Shooting Par Financially - TheStreet

Shooting Par Financially

Here's a guide to one of the most important financial practices: setting goals.
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It's a well-worn phrase. If you know where you're going, you're more likely to get there.

I think this is so true about most of life -- the career, the home-remodeling project, the spring-break road trip. It's also true with your personal finances.

Now, the beat-to-death wisdom heard from financial professionals is to set goals -- goals for wealth, college, home, retirement. If realistic, the goals give something to check your progress against.

OK, fine. But here's what's missing: Just how the heck do you set those goals?

I'm not a "keep up with the Jones'" kind of person.

But I do like to know how I'm doing. And I do think it's important to look at what others like me have achieved.

In golf terms, that's how I would set my par.

But I like the idea of doing better than the rest -- achieve more, do better, have a nicer home, retire more comfortably. So that's my financial birdie.

But before I can try for birdie, I need to know what par is.

That brings me back to the basic question: What is my par for this year? For next year? Five, 10 years from now?

Click here for the video version of this story from Jennifer Openshaw.

These are tough questions.

To answer, I like to look at financial benchmarks for the general public -- and better yet, for people like me.

So far those benchmarks have been elusive. Here are the best three I've found:

  • Millionaire Next Door FormulaMarket research experts Thomas Stanley and William Danko gave us the best empirical formula to date.According to their research (offered in their 1996 book Millionaire Next Door), your par net worth should be a tenth of your age, times your annual income (Age/10)*annual income. If you're 42 earning $100,000, that's $420,000 ($210,000 if you're 42 earning $50,000). If your net worth is twice that ($840,000 and $420,000 in our example), you're a "prodigious accumulator of wealth." That's your birdie. And if half that, you're an "under accumulator of wealth." Bogey. This benchmark serves well, but it factors in only age and income, nothing else. Still, I like it and use it a lot.
  • Federal Reserve Survey of Consumer FinancesPublished every three years by the Federal Reserve, this complex and rich study dimensions wealth by several factors, including demographics, asset class ownership and debt profiles. The most recent version, from 2004 data published last year, shows a median net worth for all U.S. families of $93,100. But it gets more interesting. Here, for example, are median U.S. net worth figures, cut across two simple demographics:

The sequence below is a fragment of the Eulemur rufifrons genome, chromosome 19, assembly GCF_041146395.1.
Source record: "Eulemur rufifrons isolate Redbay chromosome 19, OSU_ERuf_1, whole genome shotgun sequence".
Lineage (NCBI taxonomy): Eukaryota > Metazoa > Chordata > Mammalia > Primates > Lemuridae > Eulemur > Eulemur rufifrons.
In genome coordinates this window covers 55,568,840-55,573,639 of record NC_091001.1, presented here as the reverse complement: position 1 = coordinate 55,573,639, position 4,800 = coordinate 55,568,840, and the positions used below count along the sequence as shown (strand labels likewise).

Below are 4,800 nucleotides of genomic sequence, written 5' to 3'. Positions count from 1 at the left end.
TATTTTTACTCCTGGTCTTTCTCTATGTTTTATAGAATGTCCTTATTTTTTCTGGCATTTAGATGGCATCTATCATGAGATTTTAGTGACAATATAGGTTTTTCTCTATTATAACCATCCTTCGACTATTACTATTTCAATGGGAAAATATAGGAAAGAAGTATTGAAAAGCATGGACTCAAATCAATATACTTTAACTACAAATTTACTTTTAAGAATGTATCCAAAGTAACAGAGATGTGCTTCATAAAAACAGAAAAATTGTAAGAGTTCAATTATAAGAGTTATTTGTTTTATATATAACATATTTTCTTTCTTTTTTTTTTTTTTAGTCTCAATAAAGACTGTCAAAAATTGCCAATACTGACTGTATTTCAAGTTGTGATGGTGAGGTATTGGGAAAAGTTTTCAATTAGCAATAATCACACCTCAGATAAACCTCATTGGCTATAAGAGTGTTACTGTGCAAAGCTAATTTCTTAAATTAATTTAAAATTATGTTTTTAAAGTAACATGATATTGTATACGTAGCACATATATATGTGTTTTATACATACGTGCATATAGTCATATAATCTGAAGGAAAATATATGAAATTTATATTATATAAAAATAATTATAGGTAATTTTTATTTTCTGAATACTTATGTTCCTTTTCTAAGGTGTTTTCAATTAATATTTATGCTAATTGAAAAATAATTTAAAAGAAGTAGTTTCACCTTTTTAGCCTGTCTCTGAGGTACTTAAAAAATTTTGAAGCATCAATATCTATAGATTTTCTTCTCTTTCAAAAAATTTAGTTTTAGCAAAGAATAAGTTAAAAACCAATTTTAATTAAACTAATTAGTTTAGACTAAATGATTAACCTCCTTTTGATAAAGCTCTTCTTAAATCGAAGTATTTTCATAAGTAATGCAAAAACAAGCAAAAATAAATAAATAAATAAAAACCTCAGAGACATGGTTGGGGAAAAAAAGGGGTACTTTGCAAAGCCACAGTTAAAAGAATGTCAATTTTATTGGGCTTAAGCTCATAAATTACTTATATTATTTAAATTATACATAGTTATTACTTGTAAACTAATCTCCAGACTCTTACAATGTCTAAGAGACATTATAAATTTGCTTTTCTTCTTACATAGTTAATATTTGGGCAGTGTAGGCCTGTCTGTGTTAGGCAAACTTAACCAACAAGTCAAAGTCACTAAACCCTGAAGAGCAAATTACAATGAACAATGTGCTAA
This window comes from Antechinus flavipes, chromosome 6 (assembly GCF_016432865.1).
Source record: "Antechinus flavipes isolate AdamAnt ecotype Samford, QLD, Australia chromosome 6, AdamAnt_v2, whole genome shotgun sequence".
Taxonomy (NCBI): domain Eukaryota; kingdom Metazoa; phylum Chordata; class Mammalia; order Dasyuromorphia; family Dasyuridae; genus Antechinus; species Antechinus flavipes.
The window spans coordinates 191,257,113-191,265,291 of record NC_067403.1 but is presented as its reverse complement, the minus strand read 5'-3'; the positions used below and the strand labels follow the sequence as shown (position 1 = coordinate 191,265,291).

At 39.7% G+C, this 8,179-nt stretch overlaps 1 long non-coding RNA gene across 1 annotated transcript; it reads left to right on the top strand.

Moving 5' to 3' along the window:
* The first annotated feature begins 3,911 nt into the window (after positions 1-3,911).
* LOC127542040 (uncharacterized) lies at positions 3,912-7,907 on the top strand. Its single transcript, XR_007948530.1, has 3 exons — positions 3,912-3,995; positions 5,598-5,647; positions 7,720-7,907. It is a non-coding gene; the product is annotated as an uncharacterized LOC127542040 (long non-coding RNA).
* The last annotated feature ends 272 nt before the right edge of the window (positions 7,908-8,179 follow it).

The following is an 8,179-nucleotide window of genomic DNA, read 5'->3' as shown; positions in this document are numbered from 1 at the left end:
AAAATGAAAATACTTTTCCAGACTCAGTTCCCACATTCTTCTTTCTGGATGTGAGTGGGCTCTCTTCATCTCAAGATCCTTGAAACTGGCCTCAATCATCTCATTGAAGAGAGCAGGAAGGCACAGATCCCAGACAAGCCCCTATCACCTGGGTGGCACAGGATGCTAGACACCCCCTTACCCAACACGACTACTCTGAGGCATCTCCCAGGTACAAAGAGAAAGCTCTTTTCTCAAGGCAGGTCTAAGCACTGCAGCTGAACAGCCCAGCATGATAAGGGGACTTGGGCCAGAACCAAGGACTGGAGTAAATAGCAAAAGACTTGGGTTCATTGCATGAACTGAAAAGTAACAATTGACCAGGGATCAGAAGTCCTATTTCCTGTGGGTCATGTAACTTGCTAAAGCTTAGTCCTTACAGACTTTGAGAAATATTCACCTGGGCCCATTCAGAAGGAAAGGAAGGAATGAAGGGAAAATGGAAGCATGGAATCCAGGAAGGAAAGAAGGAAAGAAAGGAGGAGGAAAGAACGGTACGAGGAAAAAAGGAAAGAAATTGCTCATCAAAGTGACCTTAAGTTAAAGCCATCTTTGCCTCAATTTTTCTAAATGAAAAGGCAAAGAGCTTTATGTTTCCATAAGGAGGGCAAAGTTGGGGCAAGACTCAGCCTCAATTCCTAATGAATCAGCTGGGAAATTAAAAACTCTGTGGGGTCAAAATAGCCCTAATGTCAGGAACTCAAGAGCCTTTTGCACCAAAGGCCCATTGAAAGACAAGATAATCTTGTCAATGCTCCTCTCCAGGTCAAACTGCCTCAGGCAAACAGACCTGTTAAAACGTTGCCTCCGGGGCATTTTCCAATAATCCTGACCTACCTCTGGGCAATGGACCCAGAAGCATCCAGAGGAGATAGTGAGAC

Age

    Less than 35 years

    $14,200

    35-44

    $69,400

    45-54

    $144,700

    55-64

    $248,700

    65-74

    $180,100

    75+

    $163,100

    Education

    No high school diploma

    $20,600

    High school diploma

    $68,700

    Some college

    $69,300

    College degree

    $226,100

    This just scratches the surface; I'll be back to share more in future articles.
  • A.G. Edwards Nest Egg ScoreThe clever nest-egg score is an intrepid venture toward creating a single credit-score-like figure to evaluate your wealth accumulation performance. It evaluates your conditions for saving, factored by income, some simple demographics and your wealth accumulation to date. Essentially, it reads how effectively you've saved given your situation. Although not as direct as other wealth benchmarks, like a credit score it helps to see where you stack up. You can get your score for free and compare it with national averages. While there's more to learn about how to deploy this feature in your own planning, hats off to A.G. Edwards for providing it.

The Stanley-Danko formula doesn't take much into account besides income and age, but it is a tantalizingly simple benchmark. The others bear further study and understanding, which I will share in future articles.

Find your scorecard, tee up, and stay tuned.

Jennifer Openshaw, a passionate advocate for helping Americans improve their finances and build their personal fortunes, is CEO of

The Millionaire Zone and America Online's personal finance editor. In addition to appearing regularly on TV shows such as "Oprah" and "Good Morning America" and on CNN, Openshaw is host of ABC Radio's "Winning Advice" and serves as an adviser to some of America's top corporations. Her new book,

"The Millionaire Zone," will hit bookstores in April 2007.